WASHINGTON — President Donald Trump and his Democratic rival Joe Biden have reversed traditional roles as they meet Tuesday night in Cleveland for the first general election debate of 2020.
Usually, it's an incumbent who is up in the polls at this point and promising stability. But Trump, who bills himself as a change agent, needs to shake up the race, and Biden, who vows to bring a steady hand to the White House, would prefer that the dynamics don't change.
"There’s really no debate performance by either candidate that will fundamentally shift the race," one Biden campaign aide said, in an effort to lower the stakes.
But polls can move noticeably in the immediate aftermath of a debate, as they did when Republican Mitt Romney pulled from about three points back to take a small lead over President Barack Obama following their first matchup in October 2012. And in a closely-contested race likely to be defined by a relatively small number of voters in a limited set of swing states, marginal shifts may land larger than they appear.
"In essence, Biden and Trump are battling over a small, 2-yard stretch of a 100-yard football field," Melissa K. Miller, a political science professor at Bowling Green State University in Ohio, said.
"The challenge for each candidate in Cleveland will be to reach and sway the 2-4 percent of voters who have yet to make up their minds — and not just any persuadable voters, but persuadable voters in the key Midwest battleground states who will decide this election," she said in an email.
The key issues for those voters, according to Miller and strategists in both parties, revolve around security — both economic and physical. For Trump, that means touting the pre-coronavirus performance of the economy under his watch as an indication of how it would perform in a second term, and bashing Biden's past and platform.
"President Trump prepares for debates every day by being president and building an excellent record to run on for re-election," Tim Murtaugh, communications director for the Trump campaign, said. "Joe Biden will have to explain his 47 years of failure and job-killing as a Washington politician and also defend the radical agenda he is now carrying for the extreme left, including raising taxes by $4 trillion."
Biden's argument is that Trump can't be trusted with another four years in office because he failed in his duty to protect the public from the coronavirus — a pandemic that has claimed more than 200,000 American lives, cost millions of jobs and forced the government to provide trillions of dollars in aid.
That, Biden's campaign says, is why the debate shouldn't alter the course of the race.,
"American life will still be defined by his failure on Covid and to have a plan," the Biden aide said. "When people turn off their TVs, they’re still going to be living in this reality, and Donald Trump is responsible."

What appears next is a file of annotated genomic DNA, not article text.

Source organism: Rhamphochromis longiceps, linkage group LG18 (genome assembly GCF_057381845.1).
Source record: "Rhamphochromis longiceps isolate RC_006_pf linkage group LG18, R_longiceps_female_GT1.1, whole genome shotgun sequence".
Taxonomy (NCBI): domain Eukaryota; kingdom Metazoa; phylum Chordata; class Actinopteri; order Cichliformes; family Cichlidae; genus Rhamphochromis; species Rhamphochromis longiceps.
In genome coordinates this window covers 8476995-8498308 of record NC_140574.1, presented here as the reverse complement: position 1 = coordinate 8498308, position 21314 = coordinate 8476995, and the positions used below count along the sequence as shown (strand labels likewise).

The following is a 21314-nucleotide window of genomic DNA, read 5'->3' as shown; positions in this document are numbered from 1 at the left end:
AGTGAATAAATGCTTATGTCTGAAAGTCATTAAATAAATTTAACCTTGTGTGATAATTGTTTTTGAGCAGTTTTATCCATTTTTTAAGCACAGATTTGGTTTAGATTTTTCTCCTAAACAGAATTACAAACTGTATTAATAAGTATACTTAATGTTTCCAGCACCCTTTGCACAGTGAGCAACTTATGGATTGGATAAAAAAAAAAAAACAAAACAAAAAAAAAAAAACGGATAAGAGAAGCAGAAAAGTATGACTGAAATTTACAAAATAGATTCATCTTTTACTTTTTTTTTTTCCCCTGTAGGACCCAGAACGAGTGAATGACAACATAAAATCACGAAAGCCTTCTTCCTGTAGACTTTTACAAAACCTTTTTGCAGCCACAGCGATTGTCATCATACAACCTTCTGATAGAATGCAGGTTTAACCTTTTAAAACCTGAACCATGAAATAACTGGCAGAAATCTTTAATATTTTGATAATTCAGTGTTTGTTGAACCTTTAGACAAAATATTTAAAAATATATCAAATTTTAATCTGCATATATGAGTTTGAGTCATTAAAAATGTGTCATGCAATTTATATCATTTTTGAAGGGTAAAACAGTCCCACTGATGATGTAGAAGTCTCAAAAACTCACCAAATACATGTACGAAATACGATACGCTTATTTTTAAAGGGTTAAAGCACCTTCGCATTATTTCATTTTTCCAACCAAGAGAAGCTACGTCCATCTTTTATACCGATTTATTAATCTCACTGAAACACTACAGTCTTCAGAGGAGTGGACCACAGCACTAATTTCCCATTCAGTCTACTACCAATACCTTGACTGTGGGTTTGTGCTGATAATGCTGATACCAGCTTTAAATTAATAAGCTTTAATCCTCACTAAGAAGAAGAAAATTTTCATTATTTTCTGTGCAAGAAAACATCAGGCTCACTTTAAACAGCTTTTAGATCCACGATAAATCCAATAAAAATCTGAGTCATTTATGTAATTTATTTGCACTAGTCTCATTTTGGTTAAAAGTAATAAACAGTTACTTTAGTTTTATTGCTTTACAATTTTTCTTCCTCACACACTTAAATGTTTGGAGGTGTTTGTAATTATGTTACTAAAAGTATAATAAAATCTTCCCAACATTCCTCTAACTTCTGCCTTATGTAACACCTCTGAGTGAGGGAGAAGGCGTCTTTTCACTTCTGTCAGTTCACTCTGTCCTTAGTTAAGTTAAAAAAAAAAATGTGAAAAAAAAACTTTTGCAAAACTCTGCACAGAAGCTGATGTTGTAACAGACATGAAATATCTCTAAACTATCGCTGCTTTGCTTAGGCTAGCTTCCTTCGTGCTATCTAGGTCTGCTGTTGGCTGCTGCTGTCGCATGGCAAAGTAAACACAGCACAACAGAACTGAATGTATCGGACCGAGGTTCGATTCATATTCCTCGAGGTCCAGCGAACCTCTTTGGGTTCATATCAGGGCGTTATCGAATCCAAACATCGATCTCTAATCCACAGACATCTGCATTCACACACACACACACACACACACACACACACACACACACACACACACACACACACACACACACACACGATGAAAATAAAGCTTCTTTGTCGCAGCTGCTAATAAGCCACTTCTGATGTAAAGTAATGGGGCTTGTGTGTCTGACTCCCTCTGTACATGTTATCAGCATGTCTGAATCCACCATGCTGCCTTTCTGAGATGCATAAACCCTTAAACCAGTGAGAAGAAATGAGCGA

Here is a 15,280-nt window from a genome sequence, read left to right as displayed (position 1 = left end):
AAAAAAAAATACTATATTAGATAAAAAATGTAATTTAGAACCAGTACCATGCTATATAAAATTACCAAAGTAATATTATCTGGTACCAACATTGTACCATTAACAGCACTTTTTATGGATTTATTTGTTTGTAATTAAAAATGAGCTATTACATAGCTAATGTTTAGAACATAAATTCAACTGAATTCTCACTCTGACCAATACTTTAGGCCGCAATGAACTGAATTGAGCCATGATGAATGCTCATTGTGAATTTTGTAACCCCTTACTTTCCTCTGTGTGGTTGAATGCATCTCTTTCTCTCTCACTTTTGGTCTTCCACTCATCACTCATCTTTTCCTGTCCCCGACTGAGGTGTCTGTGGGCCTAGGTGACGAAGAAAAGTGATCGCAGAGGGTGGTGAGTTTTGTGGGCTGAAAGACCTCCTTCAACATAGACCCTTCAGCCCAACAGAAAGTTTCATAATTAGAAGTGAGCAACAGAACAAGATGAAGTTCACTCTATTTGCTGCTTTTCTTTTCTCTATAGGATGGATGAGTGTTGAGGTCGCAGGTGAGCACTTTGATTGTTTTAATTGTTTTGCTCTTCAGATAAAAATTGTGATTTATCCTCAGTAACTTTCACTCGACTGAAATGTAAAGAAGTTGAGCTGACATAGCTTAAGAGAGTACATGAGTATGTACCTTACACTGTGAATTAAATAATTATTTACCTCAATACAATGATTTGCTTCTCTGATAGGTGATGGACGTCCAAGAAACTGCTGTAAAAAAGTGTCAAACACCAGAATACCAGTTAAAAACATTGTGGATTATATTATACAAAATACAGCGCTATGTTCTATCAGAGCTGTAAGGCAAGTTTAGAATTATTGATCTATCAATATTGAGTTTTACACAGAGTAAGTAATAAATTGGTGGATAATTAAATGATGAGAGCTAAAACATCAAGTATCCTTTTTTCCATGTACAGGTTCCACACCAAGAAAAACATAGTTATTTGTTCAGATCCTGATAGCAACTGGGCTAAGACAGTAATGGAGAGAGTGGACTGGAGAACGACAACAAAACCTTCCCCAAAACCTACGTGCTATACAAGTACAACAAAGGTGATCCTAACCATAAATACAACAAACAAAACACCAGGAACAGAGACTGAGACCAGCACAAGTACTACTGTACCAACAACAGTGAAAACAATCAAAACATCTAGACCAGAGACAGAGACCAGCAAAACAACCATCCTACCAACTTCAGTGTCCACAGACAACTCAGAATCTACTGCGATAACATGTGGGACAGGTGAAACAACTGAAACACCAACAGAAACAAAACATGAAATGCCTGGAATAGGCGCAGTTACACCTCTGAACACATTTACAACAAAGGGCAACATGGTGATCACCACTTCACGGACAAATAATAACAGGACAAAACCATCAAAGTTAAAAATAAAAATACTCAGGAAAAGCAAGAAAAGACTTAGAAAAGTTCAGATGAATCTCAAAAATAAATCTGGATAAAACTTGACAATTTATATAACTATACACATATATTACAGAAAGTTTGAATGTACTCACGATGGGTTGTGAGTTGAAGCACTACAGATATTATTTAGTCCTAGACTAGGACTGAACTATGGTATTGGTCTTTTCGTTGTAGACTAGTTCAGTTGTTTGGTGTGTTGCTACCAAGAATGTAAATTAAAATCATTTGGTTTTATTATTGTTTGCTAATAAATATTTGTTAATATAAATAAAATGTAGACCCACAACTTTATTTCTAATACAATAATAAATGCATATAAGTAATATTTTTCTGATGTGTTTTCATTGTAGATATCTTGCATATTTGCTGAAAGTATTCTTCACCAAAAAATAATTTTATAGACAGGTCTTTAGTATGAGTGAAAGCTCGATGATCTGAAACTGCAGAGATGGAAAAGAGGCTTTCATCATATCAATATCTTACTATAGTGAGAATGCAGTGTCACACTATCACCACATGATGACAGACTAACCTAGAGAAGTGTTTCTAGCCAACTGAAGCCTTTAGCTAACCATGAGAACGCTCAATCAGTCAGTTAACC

Biden's "Build Back Better" agenda includes an economic plank focused on investing heavily in American manufacturing, research and development.
In a poll released by the Kaiser Family Foundation earlier this month, about one-third of swing voters listed the economy as their top priority, followed by 20 percent who said the pandemic. In the most recent NBC/Wall Street Journal poll, voters favored Trump 48 percent to 38 percent on the question of which candidate was best suited to manage the economy. Biden held a lead over Trump on most other questions, including a 51 percent to 29 percent advantage on handling the pandemic.
Biden also may enjoy a level of parity with the sitting president that is uncommon for a challenger. As a six-term senator and a two-term vice president, he has avoided questions about whether he is qualified to be president. Instead, Trump has sought to portray Biden as mentally unfit for the office, calling on his Democratic rival to take a drug test to show that he is not on medications that enhance his mental agility.
Biden deputy campaign manager Kate Bedingfield responded colorfully to the suggestion over the weekend, asserting that her candidate would compete with words even if Trump preferred to express himself in bodily fluid.
Kathleen Hall Jamieson, director of the Annenberg Public Policy Center at the University of Pennsylvania and an expert on campaign rhetoric, said Trump's effort to focus on Biden's acuity could backfire.
"Trump has managed to set a media agenda question in place," Jamieson said. "When those kinds of questions are systematically raised, the first debate inevitably does settle them."
That creates an advantage for Biden, who has a low bar to clear, she said.
"Trump is the first candidate I’ve ever seen who lowers expectations about his opponent before a debate," she said.